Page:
Project

Public Health, Sociology & Ethics of the End of Life

Code
BOF/STA/201909/017
Duration
01 November 2019 → 31 August 2024
Funding
Regional and community funding: Special Research Fund
Research disciplines
  • Humanities
    • Bioethics
    • Medical ethics and medical deontology
  • Social sciences
    • Social theory
    • Sociology of health
  • Medical and health sciences
    • Public health sciences not elsewhere classified
    • Bioethics
    • Palliative care and end-of-life care
Keywords
end-of-life practices compassionate communities end-of-life care palliative sedation equity palliative care vulnerable groups euthanasia
 
Project description

This initiative will work with a thematic framework to capture and structure the envisioned research projects, both in the short term (including already running projects) and in the long term. The overarching framework itself can be revised, with a repositioning of themes or addition of new emergent themes or subthemes over time. All three themes stand to benefit greatly from the interdisciplinary collaboration guaranteed in this initiative. The interlocking of sociological perspectives and bioethical analysis in these highly important public health issues will make the research insights much richer.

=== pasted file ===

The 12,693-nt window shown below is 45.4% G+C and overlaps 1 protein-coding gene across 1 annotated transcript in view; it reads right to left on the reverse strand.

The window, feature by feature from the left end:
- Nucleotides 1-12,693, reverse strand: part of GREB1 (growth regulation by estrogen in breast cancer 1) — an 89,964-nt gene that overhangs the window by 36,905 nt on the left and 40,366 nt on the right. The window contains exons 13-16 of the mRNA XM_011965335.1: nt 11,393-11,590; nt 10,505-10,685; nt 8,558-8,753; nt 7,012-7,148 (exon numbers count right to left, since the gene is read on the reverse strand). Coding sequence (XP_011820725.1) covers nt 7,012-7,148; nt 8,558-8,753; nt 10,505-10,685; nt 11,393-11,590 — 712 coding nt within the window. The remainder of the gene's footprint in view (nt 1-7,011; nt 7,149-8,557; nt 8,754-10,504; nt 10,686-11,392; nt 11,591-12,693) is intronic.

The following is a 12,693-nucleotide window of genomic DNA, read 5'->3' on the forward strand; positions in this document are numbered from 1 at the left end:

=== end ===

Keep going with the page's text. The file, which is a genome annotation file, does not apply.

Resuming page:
The three themes are:

1) End-of-Life Practices

End-of-life practices that will come into focus most, given their contentious nature and their societal centrality, are euthanasia and palliative sedation.

2) Palliative Care in and by the Community

This concerns palliative care provision in the community and the primary care setting on the one hand, and palliative care provided by the community on the other. Specific topics within the theme are: benefits of palliative home care teams, and of palliative day care centres; volunteering; feasibility and impact of the Compassionate Communities model.

3) Vulnerable Groups

This theme draws attention to the vulnerable, underserved, disadvantaged and under-researched groups in our society (based on age, gender, SES, ethnicity, disease/affliction,...). This theme fits perfectly in the various disciplines of this initiative, and also runs transversally through the other two themes.